Airbus Group (OTC:EADSY) won't deliver its first A350 plane until later this year, but it has already booked more than 800 orders for the type. The A350 has proven popular as a replacement for long-haul Boeing (NYSE:BA) wide-body aircraft, including the 777 and 747.

That said, interest in the smallest variant -- the A350-800 -- has been waning for several years. More recently, Airbus has been encouraging customers to upgrade to the larger (and pricier) A350-900 and A350-1000 variants.

Airbus has been trying to convert A350-800 orders to the larger variants. Source: Airbus.

After another cancellation last month, Airbus is down to just 34 orders for the A350-800 from a few customers. By contrast, Boeing has more than 750 unfilled orders for the two smallest variants of its 787 Dreamliner: the closest substitutes for the A350-800. To regain momentum in the small wide-body market, Airbus may need a new strategy, which could involve killing off the A350-800.

Fuel efficiency vs. simplicity
Originally, the A350-800 was going to have several differences in design from the A350-900 in order to reduce its weight and thereby improve its efficiency. However, Airbus changed course in late 2009, reimagining the A350-800 as a simple shrink of its larger cousin.

This move increased the commonality between the two variants and boosted the A350-800's range and maximum payload. In all likelihood, it also reduced Airbus' development costs. On the other hand, the extra weight led to a reduction in the A350-800's fuel efficiency.

The A350-800 has a longer range than Boeing's Dreamliner. Source: Boeing.

At the time, Airbus claimed that the design change was requested by customers, who wanted an airplane with longer range than Boeing's 787 Dreamliner and more commonality with the A350-900. However, it's hard to avoid noticing that the A350-800 began its downward slide at just this moment.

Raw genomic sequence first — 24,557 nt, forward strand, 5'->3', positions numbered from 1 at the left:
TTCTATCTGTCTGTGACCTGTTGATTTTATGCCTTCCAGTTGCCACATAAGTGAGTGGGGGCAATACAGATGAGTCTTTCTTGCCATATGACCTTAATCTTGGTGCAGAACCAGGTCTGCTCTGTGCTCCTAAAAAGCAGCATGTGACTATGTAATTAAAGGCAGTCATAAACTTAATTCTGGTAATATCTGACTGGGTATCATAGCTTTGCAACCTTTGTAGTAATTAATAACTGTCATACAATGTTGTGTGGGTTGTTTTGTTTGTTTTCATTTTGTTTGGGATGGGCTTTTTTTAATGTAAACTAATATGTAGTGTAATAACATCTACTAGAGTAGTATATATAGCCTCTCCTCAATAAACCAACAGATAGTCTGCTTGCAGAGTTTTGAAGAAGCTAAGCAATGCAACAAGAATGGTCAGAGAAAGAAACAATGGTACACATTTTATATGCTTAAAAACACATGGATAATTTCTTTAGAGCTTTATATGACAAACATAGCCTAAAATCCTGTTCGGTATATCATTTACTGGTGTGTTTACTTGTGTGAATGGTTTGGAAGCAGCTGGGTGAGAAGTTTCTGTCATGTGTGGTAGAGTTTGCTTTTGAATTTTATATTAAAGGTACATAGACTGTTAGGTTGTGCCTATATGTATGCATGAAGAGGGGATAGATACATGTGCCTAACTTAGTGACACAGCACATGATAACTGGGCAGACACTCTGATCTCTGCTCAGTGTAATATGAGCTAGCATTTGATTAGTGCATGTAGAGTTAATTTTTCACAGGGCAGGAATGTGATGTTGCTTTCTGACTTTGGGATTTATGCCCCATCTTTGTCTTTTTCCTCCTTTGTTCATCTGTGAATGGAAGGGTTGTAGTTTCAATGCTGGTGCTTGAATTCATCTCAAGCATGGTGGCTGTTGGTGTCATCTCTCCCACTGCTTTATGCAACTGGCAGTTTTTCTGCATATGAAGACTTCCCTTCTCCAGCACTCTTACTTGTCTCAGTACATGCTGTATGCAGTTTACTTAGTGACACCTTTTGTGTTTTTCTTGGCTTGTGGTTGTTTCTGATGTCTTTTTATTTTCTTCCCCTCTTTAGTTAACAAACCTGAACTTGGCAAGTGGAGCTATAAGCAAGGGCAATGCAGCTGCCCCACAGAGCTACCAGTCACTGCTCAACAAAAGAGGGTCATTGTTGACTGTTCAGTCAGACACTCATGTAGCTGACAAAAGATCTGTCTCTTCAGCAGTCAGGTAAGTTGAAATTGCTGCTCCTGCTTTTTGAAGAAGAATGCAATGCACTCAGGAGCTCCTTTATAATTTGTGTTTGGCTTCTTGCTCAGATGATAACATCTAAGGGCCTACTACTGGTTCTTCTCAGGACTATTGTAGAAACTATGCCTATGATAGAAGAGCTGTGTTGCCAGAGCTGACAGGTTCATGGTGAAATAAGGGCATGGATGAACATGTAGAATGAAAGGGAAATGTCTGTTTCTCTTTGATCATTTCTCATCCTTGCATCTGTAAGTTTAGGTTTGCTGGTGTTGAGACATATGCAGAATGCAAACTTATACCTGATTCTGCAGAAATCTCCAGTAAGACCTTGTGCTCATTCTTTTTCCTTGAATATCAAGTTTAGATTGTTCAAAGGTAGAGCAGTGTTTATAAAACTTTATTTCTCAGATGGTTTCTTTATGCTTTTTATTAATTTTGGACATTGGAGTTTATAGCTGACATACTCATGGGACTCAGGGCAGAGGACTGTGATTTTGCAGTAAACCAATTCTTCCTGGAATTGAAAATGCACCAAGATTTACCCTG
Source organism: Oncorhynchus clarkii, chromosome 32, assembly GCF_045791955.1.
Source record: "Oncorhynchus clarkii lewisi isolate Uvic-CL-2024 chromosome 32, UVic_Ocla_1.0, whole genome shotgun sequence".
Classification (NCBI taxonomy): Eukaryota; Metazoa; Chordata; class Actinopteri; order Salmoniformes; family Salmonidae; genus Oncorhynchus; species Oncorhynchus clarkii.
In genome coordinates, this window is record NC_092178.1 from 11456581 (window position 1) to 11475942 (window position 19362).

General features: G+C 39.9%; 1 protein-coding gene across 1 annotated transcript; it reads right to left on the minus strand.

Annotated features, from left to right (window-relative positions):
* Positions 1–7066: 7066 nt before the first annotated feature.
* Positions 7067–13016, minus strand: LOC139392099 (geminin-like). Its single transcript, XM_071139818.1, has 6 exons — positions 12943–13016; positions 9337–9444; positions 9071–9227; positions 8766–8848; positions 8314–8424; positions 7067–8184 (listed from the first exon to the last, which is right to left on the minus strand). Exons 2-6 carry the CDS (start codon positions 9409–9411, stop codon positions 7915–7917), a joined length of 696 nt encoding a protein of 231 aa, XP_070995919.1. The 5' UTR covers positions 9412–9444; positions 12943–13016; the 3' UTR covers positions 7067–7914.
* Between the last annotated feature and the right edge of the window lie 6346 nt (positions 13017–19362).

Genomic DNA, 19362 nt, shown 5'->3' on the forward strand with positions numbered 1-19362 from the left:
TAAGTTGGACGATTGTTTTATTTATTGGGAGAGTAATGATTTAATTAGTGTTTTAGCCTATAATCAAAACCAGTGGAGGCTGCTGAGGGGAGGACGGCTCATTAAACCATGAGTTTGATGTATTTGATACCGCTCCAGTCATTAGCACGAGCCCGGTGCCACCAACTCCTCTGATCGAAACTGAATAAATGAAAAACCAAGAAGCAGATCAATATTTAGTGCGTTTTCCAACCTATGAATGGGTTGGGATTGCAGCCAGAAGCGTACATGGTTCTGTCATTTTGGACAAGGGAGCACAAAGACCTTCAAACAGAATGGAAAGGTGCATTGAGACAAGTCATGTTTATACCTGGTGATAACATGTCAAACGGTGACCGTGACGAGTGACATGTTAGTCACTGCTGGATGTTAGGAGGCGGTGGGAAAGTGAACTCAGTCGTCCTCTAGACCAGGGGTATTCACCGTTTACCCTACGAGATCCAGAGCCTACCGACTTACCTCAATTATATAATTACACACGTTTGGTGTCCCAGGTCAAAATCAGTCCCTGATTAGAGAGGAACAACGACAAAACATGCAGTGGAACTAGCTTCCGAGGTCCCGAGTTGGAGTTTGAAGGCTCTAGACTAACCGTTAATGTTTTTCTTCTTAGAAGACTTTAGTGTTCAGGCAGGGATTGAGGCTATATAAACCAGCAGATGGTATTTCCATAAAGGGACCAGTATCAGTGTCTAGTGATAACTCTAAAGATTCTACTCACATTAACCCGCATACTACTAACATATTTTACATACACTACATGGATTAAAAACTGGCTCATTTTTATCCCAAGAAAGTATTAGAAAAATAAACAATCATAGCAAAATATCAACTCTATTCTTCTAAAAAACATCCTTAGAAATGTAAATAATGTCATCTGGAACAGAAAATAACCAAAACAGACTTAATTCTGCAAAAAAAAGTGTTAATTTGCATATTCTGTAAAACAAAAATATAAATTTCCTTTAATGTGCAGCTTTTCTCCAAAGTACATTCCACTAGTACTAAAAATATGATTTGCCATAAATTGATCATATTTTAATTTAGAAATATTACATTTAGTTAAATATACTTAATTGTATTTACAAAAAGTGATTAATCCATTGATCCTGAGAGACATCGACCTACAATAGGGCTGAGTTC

The decline of the A350-800
At the end of 2009, Airbus had more than 180 orders for the Airbus A350-800, representing more than a third of all A350 orders. Today, there are just 34 orders left, or about 4% of the total A350 backlog.

In its current configuration, the A350-800's extra range is its top selling point. Boeing's 787-9 is only slightly larger, but is likely to offer better fuel consumption as a "stretch" model rather than a "shrink." Meanwhile, the larger A350-900 will have a higher trip cost but significantly lower per-seat costs. This relegates the A350-800 to a small market niche.

Based on the recent trend of airlines converting A350-800 orders to the larger A350-900, it seems unlikely that Airbus will see a revival in demand for the smaller variant. However, it doesn't make sense to put any more money into the A350-800 if Airbus will ultimately sell just a few dozen units.

How about an A330 NEO instead?
As I argued last month, Airbus would probably be better off scrapping the A350-800 and offering a reengined A330 instead. An A330 NEO would be relatively cheap to develop and much cheaper to produce than the A350-800, since Airbus already has two decades of experience producing the A330.

A reengined A330 could replace the A350-800 for most missions. Source: Airbus.

Additionally, it would not be competing for production slots against the more-profitable A350-900 and A350-1000 aircraft. As a result, Airbus could offer an A330 NEO at a low enough price to offset its somewhat higher fuel consumption. An A330 NEO would not offer as much range as the A350-800, but it would be capable of handling the vast majority of typical missions for a 250-300 seat wide-body.

Several airlines have expressed particular interest in the A330 NEO concept -- even more than Airbus itself. For example, Delta Air Lines (NYSE:DAL) recently put out an RFP for new wide-body aircraft, and the carrier made it clear that it would be very interested in an A330 NEO if Airbus decided to go ahead with that project.

Foolish conclusion
A few years ago, Airbus had racked up more than 180 orders for the A350-800. However, airlines have increasingly been migrating their orders to the larger A350 variants -- in some cases, with a little prodding from Airbus.

With the A350-800 order book now down to just 34 planes, Airbus could be on the verge of killing off the smallest A350 model entirely. It's not likely that airlines will suddenly fall back in love with the A350-800, so Airbus would be better off focusing on building the larger (and more profitable) A350 variants. A re-engined "A330 NEO" would be a better solution for the small end of the wide-body market.